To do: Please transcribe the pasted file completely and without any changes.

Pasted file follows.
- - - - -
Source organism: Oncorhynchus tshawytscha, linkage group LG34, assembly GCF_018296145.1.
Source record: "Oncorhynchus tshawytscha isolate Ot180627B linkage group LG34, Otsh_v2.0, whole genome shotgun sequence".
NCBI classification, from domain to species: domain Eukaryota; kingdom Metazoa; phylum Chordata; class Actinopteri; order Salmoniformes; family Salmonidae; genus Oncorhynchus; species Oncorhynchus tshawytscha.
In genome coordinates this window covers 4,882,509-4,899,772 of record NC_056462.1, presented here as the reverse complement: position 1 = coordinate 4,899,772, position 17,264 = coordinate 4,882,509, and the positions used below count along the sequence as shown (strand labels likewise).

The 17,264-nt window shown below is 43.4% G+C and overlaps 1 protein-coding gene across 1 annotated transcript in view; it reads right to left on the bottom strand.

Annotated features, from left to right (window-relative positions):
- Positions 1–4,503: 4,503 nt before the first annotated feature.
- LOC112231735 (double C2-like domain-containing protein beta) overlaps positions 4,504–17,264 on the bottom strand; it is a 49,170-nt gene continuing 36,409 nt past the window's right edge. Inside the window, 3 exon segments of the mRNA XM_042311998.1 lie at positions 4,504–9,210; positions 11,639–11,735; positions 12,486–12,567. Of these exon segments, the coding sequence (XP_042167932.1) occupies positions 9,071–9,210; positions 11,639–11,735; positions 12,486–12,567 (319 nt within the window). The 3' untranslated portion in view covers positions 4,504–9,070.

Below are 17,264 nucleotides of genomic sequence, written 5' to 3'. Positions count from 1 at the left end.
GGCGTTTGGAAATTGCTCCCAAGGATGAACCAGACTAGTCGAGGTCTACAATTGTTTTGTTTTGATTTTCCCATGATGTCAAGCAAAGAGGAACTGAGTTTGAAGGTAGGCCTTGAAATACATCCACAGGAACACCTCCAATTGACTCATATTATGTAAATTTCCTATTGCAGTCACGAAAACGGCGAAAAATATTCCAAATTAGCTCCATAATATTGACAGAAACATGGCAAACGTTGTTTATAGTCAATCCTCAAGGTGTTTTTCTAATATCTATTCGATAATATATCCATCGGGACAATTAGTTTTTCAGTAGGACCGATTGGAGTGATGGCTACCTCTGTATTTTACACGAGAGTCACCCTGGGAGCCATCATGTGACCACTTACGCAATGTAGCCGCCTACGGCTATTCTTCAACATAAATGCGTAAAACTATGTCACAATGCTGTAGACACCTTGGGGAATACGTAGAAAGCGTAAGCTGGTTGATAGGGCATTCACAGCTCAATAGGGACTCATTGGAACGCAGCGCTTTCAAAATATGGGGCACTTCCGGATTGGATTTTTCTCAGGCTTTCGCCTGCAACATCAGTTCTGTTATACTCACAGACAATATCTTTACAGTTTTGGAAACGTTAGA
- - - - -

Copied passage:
Source organism: Oncorhynchus tshawytscha, linkage group LG34, assembly GCF_018296145.1.
Source record: "Oncorhynchus tshawytscha isolate Ot180627B linkage group LG34, Otsh_v2.0, whole genome shotgun sequence".
NCBI classification, from domain to species: domain Eukaryota; kingdom Metazoa; phylum Chordata; class Actinopteri; order Salmoniformes; family Salmonidae; genus Oncorhynchus; species Oncorhynchus tshawytscha.
In genome coordinates this window covers 4,882,509-4,899,772 of record NC_056462.1, presented here as the reverse complement: position 1 = coordinate 4,899,772, position 17,264 = coordinate 4,882,509, and the positions used below count along the sequence as shown (strand labels likewise).

The 17,264-nt window shown below is 43.4% G+C and overlaps 1 protein-coding gene across 1 annotated transcript in view; it reads right to left on the bottom strand.

Annotated features, from left to right (window-relative positions):
- Positions 1–4,503: 4,503 nt before the first annotated feature.
- LOC112231735 (double C2-like domain-containing protein beta) overlaps positions 4,504–17,264 on the bottom strand; it is a 49,170-nt gene continuing 36,409 nt past the window's right edge. Inside the window, 3 exon segments of the mRNA XM_042311998.1 lie at positions 4,504–9,210; positions 11,639–11,735; positions 12,486–12,567. Of these exon segments, the coding sequence (XP_042167932.1) occupies positions 9,071–9,210; positions 11,639–11,735; positions 12,486–12,567 (319 nt within the window). The 3' untranslated portion in view covers positions 4,504–9,070.

Below are 17,264 nucleotides of genomic sequence, written 5' to 3'. Positions count from 1 at the left end.
GGCGTTTGGAAATTGCTCCCAAGGATGAACCAGACTAGTCGAGGTCTACAATTGTTTTGTTTTGATTTTCCCATGATGTCAAGCAAAGAGGAACTGAGTTTGAAGGTAGGCCTTGAAATACATCCACAGGAACACCTCCAATTGACTCATATTATGTAAATTTCCTATTGCAGTCACGAAAACGGCGAAAAATATTCCAAATTAGCTCCATAATATTGACAGAAACATGGCAAACGTTGTTTATAGTCAATCCTCAAGGTGTTTTTCTAATATCTATTCGATAATATATCCATCGGGACAATTAGTTTTTCAGTAGGACCGATTGGAGTGATGGCTACCTCTGTATTTTACACGAGAGTCACCCTGGGAGCCATCATGTGACCACTTACGCAATGTAGCCGCCTACGGCTATTCTTCAACATAAATGCGTAAAACTATGTCACAATGCTGTAGACACCTTGGGGAATACGTAGAAAGCGTAAGCTGGTTGATAGGGCATTCACAGCTCAATAGGGACTCATTGGAACGCAGCGCTTTCAAAATATGGGGCACTTCCGGATTGGATTTTTCTCAGGCTTTCGCCTGCAACATCAGTTCTGTTATACTCACAGACAATATCTTTACAGTTTTGGAAACGTTAGA